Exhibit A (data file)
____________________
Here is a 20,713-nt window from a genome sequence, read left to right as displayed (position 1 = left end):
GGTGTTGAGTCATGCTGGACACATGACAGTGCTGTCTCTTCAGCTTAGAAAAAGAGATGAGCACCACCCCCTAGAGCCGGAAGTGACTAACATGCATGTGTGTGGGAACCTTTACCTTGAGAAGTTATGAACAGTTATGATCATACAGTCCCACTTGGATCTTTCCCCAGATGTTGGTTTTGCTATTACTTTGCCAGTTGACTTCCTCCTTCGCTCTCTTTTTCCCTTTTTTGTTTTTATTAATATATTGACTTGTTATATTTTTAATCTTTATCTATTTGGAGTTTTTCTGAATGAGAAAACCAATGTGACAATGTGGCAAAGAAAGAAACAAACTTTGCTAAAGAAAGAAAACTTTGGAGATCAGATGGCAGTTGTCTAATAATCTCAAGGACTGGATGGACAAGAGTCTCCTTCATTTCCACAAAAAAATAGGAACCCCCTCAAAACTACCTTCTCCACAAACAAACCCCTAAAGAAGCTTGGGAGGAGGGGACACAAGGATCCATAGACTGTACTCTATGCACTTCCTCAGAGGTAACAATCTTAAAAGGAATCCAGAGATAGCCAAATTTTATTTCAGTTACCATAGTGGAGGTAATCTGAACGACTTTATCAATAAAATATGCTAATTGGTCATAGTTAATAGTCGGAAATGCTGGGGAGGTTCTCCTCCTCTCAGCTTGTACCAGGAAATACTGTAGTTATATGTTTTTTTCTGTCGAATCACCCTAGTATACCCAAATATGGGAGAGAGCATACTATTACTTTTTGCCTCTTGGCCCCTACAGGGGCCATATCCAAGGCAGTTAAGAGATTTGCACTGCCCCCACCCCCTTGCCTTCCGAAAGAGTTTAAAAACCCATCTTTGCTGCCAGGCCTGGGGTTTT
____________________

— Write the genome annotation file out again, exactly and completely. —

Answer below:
Here is a 20,713-nt window from a genome sequence, read left to right as displayed (position 1 = left end):
GGTGTTGAGTCATGCTGGACACATGACAGTGCTGTCTCTTCAGCTTAGAAAAAGAGATGAGCACCACCCCCTAGAGCCGGAAGTGACTAACATGCATGTGTGTGGGAACCTTTACCTTGAGAAGTTATGAACAGTTATGATCATACAGTCCCACTTGGATCTTTCCCCAGATGTTGGTTTTGCTATTACTTTGCCAGTTGACTTCCTCCTTCGCTCTCTTTTTCCCTTTTTTGTTTTTATTAATATATTGACTTGTTATATTTTTAATCTTTATCTATTTGGAGTTTTTCTGAATGAGAAAACCAATGTGACAATGTGGCAAAGAAAGAAACAAACTTTGCTAAAGAAAGAAAACTTTGGAGATCAGATGGCAGTTGTCTAATAATCTCAAGGACTGGATGGACAAGAGTCTCCTTCATTTCCACAAAAAAATAGGAACCCCCTCAAAACTACCTTCTCCACAAACAAACCCCTAAAGAAGCTTGGGAGGAGGGGACACAAGGATCCATAGACTGTACTCTATGCACTTCCTCAGAGGTAACAATCTTAAAAGGAATCCAGAGATAGCCAAATTTTATTTCAGTTACCATAGTGGAGGTAATCTGAACGACTTTATCAATAAAATATGCTAATTGGTCATAGTTAATAGTCGGAAATGCTGGGGAGGTTCTCCTCCTCTCAGCTTGTACCAGGAAATACTGTAGTTATATGTTTTTTTCTGTCGAATCACCCTAGTATACCCAAATATGGGAGAGAGCATACTATTACTTTTTGCCTCTTGGCCCCTACAGGGGCCATATCCAAGGCAGTTAAGAGATTTGCACTGCCCCCACCCCCTTGCCTTCCGAAAGAGTTTAAAAACCCATCTTTGCTGCCAGGCCTGGGGTTTT